Monday, August 15, 2011

Archdiocese of Miami, the gay priests’ “love nest”

A survey carried out by a group of lay faithful, documents a network of homosexual priests in the diocese headed by Archbishop John C. Favalora.
The news was given by and American gossip newspaper the “Gawker”. 

The article, entitled “Sin City”, was published along with a photoshopped image of  a rosary placed on top of a Gospel next to two condoms,
Source:  an investigation carried out on a network of homosexual priests in the diocese of Miami by a group of lay people from South Florida who were calling themselves “Christifidelis”.

The investigation could have played a part in the premature removal of Archbishop John C. Favalora and his replacement with a serious Bishop, Thomas Wenski. 

The report is over 400 pages long and Gawker, in an article written by Brandon K. Thorp, former reporter for the Miami New Times called – too easily – “Miami Vice”, is about 100 pages long. Some excerpts are provided below but the report and the article raise many questions.

For example, where was the U.S. Bishop’s Conference, and where was the Vatican? 

What is known for sure is that last year Favalora left, leaving no explanation, even though he was still in excellent health; it is also known that during Benedict XVI’s leadership, homosexual priests, and Bishops in the Curia who, outside, were suspected or more than suspected of having love affairs and relationships, were systematically expelled.

This perhaps explains why Pope Ratzinger is disliked in homosexual circles, a dislike which was openly demonstrated with obscene messages printed on banners at the Gay pride event  in Rome; but why did it take so long? 

And if Miami was an exemplary and extraordinary case, maybe there are other small Miamis elsewhere, for example in the center and south of Italy?

“So much filth in the Church,” the then Cardinal Joseph Ratzinger had commented. the work he is doing, silently, appears to justify that accusation.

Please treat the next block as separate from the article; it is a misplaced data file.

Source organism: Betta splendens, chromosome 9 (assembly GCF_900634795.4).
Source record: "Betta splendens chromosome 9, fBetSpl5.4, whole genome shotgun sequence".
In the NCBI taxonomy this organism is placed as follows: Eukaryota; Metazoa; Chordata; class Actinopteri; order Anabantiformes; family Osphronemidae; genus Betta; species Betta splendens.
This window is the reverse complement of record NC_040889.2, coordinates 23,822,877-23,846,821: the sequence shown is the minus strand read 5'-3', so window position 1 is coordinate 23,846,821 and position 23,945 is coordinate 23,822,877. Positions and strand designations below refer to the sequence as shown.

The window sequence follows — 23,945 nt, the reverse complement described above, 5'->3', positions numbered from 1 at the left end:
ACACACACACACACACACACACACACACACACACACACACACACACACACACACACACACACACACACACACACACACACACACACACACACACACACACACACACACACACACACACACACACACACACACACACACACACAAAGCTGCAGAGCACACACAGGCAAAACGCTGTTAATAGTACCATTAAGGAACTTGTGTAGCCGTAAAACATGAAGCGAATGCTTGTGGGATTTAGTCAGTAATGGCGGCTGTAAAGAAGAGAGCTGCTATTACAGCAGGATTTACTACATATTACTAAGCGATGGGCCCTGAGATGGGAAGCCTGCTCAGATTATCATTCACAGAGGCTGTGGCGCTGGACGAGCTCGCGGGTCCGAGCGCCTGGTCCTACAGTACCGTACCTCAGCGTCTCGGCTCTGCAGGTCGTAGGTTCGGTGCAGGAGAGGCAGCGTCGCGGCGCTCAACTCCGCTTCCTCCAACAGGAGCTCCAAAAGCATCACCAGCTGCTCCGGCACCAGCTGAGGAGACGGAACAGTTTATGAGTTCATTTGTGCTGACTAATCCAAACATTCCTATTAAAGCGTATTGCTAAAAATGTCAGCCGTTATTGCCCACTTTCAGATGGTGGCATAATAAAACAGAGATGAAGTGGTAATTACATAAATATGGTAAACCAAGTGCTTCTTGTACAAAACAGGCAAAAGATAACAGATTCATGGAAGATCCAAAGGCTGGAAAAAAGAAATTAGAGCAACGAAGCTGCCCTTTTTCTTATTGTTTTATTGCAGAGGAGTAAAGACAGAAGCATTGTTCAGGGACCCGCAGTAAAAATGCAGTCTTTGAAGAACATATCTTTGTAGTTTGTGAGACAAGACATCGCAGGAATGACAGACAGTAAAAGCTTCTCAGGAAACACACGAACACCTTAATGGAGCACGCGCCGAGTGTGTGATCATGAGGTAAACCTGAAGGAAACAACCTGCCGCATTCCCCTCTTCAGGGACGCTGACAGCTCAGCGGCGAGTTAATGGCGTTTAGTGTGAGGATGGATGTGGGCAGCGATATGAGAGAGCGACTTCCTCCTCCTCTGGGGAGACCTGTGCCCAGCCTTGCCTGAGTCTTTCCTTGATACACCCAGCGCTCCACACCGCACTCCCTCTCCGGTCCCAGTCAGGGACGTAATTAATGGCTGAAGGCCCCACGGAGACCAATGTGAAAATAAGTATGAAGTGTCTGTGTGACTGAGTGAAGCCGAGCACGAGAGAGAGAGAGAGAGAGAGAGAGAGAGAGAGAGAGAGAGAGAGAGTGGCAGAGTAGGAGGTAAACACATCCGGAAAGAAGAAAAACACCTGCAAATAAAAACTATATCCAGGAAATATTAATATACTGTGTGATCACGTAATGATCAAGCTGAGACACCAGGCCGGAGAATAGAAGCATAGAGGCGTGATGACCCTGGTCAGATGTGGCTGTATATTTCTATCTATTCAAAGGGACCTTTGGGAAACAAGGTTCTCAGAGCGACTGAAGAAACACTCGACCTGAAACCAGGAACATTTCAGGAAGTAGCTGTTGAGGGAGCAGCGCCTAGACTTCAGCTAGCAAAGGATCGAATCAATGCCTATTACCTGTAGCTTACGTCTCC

According to Thorp, the retired Archbishop was a shareholder in a company that produced “Yohimbe”, an aphrodisiac drink; he was accused of making trips to Key West with friends of his who shared his tastes; he appeared to be too familiar with seminarians (a former employee of the diocese recalls hearing him say to a young man, during a meeting in the seminary, “come to daddy and sit here on my lap.” 

Christifidelis says that Favalora’s two main subordinates, Monsignor Hennessey and Monsignor Souckar, were also involved in such acts.  

 The Seminary of St. John Vianney, located in the south-east of Dade, according to Thorp, “was a sort of gay Hogwarts with palms,” referring to Harry Potter’s college.

It appears the seminary has a long history of gay love;  according to Thorp, Peter Fuchs, a former student, had had a fiery story with Bernies Kirlin, who was rector at the time and who later became a priest and went to Coral Gabels.

“I probably entered the seminary partly because I was attracted to the idea of being in a gay world” said Fuchs, a scholar who lives with his partner in Washington, D.C. “But I was also interested in theology, in the great questions.”  The approach used with Fuchs was, to say the least, direct: Kirlin placed his hand between his legs. “Then he apologized and we became friends,” said Fuchs.
Thorp’s story, which is all based on lay investigations, mentions many other priests in South Florida accused of homosexual activities.